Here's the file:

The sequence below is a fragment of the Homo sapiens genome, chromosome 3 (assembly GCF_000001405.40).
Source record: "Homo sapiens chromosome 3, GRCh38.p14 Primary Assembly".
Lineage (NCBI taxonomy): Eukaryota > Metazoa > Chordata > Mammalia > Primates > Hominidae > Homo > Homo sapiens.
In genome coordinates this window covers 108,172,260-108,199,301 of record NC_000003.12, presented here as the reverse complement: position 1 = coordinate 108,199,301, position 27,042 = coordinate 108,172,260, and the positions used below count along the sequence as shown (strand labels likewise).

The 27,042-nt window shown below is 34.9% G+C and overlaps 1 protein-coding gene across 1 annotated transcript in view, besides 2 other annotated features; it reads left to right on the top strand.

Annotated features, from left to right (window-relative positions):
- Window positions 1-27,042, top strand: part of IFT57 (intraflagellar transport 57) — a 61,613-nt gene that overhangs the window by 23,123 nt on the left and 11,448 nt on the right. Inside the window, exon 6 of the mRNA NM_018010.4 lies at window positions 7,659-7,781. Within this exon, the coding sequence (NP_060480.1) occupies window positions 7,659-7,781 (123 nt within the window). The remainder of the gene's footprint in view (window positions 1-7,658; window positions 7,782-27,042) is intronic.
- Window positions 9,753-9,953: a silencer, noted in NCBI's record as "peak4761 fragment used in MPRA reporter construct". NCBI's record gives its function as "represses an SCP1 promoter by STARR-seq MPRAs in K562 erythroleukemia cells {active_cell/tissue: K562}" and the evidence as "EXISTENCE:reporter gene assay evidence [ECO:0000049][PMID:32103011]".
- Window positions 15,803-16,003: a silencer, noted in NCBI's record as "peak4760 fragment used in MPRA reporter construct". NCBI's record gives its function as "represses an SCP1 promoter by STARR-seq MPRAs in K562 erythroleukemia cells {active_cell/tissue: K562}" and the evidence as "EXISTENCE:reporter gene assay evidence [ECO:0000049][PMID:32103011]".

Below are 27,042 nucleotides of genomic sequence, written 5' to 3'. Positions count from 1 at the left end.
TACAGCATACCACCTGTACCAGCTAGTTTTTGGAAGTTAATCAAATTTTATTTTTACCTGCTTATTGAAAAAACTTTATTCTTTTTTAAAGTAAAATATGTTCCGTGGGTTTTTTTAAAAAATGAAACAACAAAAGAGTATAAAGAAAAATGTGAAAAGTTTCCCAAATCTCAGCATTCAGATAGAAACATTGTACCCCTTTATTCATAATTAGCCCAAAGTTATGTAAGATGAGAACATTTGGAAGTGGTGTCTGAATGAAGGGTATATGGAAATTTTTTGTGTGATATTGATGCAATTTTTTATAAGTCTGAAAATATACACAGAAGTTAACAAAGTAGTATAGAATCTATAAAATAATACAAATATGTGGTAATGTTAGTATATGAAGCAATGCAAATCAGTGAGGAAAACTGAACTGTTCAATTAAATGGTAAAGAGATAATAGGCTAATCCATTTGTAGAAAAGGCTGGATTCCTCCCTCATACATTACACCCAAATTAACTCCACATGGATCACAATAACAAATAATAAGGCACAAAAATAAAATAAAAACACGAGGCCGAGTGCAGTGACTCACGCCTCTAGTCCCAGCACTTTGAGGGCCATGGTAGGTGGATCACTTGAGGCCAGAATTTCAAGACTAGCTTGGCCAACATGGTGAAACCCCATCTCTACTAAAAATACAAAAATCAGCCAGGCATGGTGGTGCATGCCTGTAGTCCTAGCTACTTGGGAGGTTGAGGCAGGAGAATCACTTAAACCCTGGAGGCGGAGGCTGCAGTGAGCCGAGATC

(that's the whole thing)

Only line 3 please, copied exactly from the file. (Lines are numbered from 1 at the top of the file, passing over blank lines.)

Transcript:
Lineage (NCBI taxonomy): Eukaryota > Metazoa > Chordata > Mammalia > Primates > Hominidae > Homo > Homo sapiens.